This is a hard slogan to practice. When our loved ones are thriving and living good lives, it’s easy to let go of them and concentrate on our own, sometimes messy, lives. But when we love someone who is hurting him/herself, how can we look the other way? Short of burying our child, the next hardest thing is standing by while he/she self-destructs, knowing we lack the ultimate power to control the disease.
We have learned in recovery that there are many things we can do to help. We can try to remain a positive force for them, offering love and encouragement. Drug rehabs work as a recovery tool for many troubled young people, and if parents can make that happen then that’s a good thing. But without the cooperation of our loved ones to follow through on what they learned in those rehabilitation rooms, our efforts are sometimes ineffective. That’s when I have to look the other way. I give myself and my child credit for trying, and then I let go and leave the responsibility for follow-through with the substance user. This is hard. I want to fix everything, make it easier for him/her, protect; it’s intuitive for me. Oh, how hard it is to let go, knowing they could die without our vigilance. Even with it, they could die. Substance use disorder is a cruel taskmaster.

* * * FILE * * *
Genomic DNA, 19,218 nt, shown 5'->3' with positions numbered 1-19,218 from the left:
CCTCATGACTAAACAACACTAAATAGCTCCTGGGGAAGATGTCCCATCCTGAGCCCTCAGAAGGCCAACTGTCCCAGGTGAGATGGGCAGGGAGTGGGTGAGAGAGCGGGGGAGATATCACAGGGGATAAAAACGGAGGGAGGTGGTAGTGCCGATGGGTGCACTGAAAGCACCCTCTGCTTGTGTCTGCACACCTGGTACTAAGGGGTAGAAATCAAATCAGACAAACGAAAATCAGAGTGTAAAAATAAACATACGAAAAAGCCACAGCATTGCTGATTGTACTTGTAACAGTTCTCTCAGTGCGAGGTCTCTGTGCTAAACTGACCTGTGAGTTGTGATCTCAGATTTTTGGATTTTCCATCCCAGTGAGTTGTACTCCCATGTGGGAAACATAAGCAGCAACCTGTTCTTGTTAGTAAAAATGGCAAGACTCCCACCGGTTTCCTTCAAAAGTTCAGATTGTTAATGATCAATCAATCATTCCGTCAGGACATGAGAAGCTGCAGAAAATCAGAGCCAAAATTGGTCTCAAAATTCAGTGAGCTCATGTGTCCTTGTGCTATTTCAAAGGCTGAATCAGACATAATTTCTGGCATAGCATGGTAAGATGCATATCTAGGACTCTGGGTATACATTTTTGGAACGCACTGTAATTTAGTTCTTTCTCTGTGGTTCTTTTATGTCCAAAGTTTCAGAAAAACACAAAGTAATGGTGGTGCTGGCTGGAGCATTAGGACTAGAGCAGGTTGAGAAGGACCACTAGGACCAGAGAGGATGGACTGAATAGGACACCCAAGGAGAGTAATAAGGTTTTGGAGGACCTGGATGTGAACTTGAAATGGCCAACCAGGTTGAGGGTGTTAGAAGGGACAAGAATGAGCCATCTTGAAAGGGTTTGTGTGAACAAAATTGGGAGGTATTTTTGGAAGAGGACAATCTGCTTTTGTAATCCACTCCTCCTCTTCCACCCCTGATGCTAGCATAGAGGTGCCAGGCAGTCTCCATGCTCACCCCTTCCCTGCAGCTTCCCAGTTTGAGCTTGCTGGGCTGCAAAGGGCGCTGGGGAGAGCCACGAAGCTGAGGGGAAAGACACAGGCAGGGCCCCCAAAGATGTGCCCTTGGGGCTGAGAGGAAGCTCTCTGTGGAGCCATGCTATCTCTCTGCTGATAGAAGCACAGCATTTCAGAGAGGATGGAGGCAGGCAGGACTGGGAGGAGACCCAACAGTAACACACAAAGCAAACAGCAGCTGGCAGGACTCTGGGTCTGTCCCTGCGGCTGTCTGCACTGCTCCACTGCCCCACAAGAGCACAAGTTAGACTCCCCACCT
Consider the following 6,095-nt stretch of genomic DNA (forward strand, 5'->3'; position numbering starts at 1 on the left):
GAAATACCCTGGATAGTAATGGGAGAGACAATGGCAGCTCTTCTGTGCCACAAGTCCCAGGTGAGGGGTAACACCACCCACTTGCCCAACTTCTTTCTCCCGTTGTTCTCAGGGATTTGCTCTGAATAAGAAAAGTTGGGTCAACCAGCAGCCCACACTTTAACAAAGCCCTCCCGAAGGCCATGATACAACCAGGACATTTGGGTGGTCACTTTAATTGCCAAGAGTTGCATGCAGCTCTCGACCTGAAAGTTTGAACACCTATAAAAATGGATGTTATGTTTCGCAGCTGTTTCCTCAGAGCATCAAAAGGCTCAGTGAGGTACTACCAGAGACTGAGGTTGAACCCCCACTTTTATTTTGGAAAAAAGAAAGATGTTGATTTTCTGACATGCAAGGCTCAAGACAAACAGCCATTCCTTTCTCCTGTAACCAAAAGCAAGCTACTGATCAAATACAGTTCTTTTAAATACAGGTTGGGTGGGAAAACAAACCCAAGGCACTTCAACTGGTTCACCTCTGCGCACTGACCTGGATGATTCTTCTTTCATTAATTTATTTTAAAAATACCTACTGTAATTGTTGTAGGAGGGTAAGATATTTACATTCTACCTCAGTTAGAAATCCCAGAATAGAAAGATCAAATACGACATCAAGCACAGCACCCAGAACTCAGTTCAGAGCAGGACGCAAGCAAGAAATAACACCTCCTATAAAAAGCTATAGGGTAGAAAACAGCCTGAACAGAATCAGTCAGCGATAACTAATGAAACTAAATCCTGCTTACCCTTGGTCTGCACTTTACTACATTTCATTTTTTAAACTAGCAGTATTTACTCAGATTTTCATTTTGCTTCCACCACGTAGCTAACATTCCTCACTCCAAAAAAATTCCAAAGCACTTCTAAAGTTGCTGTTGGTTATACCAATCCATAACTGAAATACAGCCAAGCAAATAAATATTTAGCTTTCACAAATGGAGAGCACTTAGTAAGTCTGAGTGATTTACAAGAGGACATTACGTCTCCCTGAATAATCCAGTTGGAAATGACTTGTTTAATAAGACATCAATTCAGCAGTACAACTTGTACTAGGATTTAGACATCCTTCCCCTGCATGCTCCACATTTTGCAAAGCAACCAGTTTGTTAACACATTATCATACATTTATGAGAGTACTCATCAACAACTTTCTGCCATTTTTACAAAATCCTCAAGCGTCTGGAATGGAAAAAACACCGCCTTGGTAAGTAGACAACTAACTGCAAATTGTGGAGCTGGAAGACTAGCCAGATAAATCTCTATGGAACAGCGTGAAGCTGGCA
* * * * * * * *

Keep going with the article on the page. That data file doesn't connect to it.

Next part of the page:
And so, as I keep saying over and over, I must leave my daughter to the life she is bound to if she doesn’t choose recovery from this relentless disease. If I want to have any peace in my life, any joy in what’s still here for me to cherish, then I must do this. I hope for all my brothers and sisters in recovery that they may find peace in their lives, by whatever means possible.